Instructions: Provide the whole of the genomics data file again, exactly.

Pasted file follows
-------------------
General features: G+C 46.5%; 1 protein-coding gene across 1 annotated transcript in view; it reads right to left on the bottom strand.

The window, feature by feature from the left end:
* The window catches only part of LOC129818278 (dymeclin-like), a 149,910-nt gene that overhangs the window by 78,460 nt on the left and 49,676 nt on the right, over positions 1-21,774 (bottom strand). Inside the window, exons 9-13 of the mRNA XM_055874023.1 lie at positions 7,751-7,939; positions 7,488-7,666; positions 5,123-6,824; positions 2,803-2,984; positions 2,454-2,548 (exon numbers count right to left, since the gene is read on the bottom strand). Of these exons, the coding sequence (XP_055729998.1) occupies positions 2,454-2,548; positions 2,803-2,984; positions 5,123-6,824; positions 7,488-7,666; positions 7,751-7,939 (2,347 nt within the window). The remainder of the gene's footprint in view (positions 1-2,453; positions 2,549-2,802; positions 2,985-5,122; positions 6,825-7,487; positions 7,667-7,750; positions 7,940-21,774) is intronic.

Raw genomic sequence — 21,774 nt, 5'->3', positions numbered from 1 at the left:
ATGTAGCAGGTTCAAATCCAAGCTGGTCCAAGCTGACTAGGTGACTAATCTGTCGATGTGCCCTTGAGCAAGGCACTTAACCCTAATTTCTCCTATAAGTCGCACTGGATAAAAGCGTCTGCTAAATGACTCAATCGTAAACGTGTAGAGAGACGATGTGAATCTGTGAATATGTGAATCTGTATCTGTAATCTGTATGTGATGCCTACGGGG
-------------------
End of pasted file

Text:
General features: G+C 46.5%; 1 protein-coding gene across 1 annotated transcript in view; it reads right to left on the bottom strand.

The window, feature by feature from the left end:
* The window catches only part of LOC129818278 (dymeclin-like), a 149,910-nt gene that overhangs the window by 78,460 nt on the left and 49,676 nt on the right, over positions 1-21,774 (bottom strand). Inside the window, exons 9-13 of the mRNA XM_055874023.1 lie at positions 7,751-7,939; positions 7,488-7,666; positions 5,123-6,824; positions 2,803-2,984; positions 2,454-2,548 (exon numbers count right to left, since the gene is read on the bottom strand). Of these exons, the coding sequence (XP_055729998.1) occupies positions 2,454-2,548; positions 2,803-2,984; positions 5,123-6,824; positions 7,488-7,666; positions 7,751-7,939 (2,347 nt within the window). The remainder of the gene's footprint in view (positions 1-2,453; positions 2,549-2,802; positions 2,985-5,122; positions 6,825-7,487; positions 7,667-7,750; positions 7,940-21,774) is intronic.

Raw genomic sequence — 21,774 nt, 5'->3', positions numbered from 1 at the left:
ATGTAGCAGGTTCAAATCCAAGCTGGTCCAAGCTGACTAGGTGACTAATCTGTCGATGTGCCCTTGAGCAAGGCACTTAACCCTAATTTCTCCTATAAGTCGCACTGGATAAAAGCGTCTGCTAAATGACTCAATCGTAAACGTGTAGAGAGACGATGTGAATCTGTGAATATGTGAATCTGTATCTGTAATCTGTATGTGATGCCTACGGGG